The B model was never all cargo because they didn't have a cargo door. I ought to know. I was in every darn one of them more then once. The seven oh is my bread and butter subject.....careful there, guy.
Oh yeah, the C model was the combi
Ships 351, 352, 353,354 and 355 were the C models.
Ships 356 thru 386 were all B models.
And the 707 model 220 was really a 120 with different powerplants.
The Qantas birds came in the latter 60's...as did most of BN 320 models.
Braniff took their first 220 model in 59 but dumped it on a transition flight to DAL.
Ship 7071 crashed in Washington state. Ship 7072, also a model 220, was delivered to BN in Dec of 59 from Boeing.
Call me when you want to discuss the 720, I have a little knowledge of that one too,
I did some research and I would like to let you know, that YOU
are wrong and I was right. There were 4 351B's that were constructed with SCD's. They were the only B models with this feature. For your reference, the info can be found in the book by Rene Francillion titled "Boeing 707, Pioneer Jetliners" by MBI publications. It was printed 1999. On page 65, there is a picture of N351US with it's Side Cargo Door open fully, and the words Intercontinental 320B, right behind the Door 2L.
Anyway, back to the aircraft in question. They were aircraft 351, 352, 353 and 354, all delivered in 1963. Like I said, they differed from the C model because of the lack of strengthened floor. They also lacked the heavier landing gear. This is paragraph from the book:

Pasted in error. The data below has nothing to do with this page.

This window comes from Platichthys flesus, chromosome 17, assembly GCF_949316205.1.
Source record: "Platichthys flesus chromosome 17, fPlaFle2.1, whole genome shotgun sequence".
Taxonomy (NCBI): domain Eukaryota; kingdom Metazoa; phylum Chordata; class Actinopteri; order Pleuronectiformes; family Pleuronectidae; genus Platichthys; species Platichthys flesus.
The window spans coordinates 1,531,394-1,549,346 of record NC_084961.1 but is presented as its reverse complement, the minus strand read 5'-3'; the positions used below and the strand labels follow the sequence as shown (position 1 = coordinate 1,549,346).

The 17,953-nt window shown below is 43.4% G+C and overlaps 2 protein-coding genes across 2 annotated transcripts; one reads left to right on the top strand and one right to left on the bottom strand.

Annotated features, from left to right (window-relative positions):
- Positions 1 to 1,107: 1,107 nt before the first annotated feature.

"Four aircraft built Northwest Orient Airlines with the 707-351B(SCD) model designation were the first 707's since 367-80 to be fitted with the side cargo doors (hence the SCD in their designation). Located forward of the wing on the portside of the fuselage for loading and unloading cargo on the main deck the upward-hinged SCD measured 91x134 inches (2.31x3.40 metres). Although the 707-351B(SCD)s were ordered convertible aircraft and could carry freight, passengers, or mixed passenger/cargo loads they lacked the reinforced flooring of the more fully modified 707-351Cs. The first 707-351B(SCD) flew on May 15th, 1963, nearly 3 months after the first 707-321C for Pan American was delivered."
That is the exact quote from the book. These aircraft were out of the fleet by 1973. They are commonly thought to be 351C's, but they are not. I suggest, that next time you feel the need to respond in the manner you did, that you know what you're talking about. I happen to be extremely well-educated on the 707/727/737 aircraft. I almost posted my 707 resume here, but decided that would be over the top. I know what i'm talking, and I would be happy to discuss the 707-020(B), aka 720(B) anytime you like. But be careful. Have a nice day